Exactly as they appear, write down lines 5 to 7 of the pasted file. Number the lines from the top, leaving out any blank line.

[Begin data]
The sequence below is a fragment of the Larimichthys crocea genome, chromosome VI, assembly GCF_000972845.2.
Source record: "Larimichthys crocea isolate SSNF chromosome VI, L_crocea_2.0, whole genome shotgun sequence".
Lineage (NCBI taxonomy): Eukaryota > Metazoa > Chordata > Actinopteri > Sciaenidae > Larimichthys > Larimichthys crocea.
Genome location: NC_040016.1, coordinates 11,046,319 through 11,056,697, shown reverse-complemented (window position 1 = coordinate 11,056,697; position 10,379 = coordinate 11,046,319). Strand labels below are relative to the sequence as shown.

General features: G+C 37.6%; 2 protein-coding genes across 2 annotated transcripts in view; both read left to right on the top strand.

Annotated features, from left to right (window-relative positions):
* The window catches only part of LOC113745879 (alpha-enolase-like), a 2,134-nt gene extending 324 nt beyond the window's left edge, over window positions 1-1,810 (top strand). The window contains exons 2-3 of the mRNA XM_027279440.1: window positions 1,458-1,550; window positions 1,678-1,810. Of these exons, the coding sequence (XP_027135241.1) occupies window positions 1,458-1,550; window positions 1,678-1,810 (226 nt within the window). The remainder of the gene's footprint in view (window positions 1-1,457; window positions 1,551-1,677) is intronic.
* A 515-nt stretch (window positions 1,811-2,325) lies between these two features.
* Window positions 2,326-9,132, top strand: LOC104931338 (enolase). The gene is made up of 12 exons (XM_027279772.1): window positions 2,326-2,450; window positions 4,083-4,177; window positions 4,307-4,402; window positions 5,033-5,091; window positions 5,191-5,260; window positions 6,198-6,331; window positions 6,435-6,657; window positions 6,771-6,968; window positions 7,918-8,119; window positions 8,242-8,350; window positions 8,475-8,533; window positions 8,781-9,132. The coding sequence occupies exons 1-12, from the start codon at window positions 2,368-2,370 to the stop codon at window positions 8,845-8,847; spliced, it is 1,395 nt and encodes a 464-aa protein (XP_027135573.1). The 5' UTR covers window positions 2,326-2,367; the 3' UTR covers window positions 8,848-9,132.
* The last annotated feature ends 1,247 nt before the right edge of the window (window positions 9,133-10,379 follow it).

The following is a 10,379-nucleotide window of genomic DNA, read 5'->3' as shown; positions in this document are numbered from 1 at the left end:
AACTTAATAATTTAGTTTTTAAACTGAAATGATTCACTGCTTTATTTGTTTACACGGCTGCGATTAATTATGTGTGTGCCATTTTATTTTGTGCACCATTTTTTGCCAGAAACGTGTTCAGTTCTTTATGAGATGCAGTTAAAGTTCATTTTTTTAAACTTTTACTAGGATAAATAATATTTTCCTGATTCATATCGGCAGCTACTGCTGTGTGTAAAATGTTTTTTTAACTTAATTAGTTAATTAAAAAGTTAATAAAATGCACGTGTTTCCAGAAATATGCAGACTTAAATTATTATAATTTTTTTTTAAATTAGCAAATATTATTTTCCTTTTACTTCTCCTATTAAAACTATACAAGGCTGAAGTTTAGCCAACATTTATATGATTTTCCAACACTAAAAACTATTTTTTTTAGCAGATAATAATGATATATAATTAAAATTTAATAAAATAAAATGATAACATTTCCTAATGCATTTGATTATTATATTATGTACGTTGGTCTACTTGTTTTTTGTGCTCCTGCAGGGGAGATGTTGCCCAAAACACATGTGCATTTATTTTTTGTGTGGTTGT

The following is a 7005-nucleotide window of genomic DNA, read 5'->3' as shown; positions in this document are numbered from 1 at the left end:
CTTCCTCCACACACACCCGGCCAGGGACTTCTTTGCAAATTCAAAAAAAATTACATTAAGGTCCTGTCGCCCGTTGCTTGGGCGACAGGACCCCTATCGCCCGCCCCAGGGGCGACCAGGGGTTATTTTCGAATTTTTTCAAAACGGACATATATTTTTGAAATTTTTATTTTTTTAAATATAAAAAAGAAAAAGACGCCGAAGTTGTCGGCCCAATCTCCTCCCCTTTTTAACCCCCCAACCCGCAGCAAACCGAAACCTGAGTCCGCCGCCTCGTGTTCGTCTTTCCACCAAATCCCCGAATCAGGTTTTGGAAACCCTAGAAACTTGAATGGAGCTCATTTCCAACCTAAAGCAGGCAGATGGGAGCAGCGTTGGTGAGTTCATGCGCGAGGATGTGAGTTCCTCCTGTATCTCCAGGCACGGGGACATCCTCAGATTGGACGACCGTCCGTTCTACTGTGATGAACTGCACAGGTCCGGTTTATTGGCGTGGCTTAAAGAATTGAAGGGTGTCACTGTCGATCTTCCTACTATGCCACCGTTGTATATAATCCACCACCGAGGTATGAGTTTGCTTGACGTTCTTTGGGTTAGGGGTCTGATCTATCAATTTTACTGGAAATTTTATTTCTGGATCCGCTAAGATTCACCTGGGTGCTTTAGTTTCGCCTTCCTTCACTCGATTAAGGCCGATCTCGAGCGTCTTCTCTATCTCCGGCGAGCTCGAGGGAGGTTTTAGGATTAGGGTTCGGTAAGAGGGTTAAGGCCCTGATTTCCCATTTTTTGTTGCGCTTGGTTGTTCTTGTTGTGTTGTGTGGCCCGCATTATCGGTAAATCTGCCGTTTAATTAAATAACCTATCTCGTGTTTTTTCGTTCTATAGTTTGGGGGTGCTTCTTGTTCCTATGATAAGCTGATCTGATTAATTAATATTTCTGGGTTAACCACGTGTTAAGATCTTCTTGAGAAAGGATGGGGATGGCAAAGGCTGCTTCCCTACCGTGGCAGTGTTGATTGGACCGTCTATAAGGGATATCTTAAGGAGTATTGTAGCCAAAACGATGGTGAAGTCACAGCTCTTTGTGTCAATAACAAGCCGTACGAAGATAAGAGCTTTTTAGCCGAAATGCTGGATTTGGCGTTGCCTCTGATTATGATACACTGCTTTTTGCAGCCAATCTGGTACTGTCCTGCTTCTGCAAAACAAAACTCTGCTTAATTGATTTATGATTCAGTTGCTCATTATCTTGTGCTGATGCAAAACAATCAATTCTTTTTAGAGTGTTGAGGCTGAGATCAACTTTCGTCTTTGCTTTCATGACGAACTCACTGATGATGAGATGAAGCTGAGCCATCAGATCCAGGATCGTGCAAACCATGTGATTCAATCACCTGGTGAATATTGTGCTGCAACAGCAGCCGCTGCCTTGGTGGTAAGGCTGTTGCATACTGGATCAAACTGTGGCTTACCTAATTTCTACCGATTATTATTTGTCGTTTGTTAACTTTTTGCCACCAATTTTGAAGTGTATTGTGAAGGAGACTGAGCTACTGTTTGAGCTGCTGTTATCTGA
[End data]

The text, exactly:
General features: G+C 37.6%; 2 protein-coding genes across 2 annotated transcripts in view; both read left to right on the top strand.

Annotated features, from left to right (window-relative positions):
* The window catches only part of LOC113745879 (alpha-enolase-like), a 2,134-nt gene extending 324 nt beyond the window's left edge, over window positions 1-1,810 (top strand). The window contains exons 2-3 of the mRNA XM_027279440.1: window positions 1,458-1,550; window positions 1,678-1,810. Of these exons, the coding sequence (XP_027135241.1) occupies window positions 1,458-1,550; window positions 1,678-1,810 (226 nt within the window). The remainder of the gene's footprint in view (window positions 1-1,457; window positions 1,551-1,677) is intronic.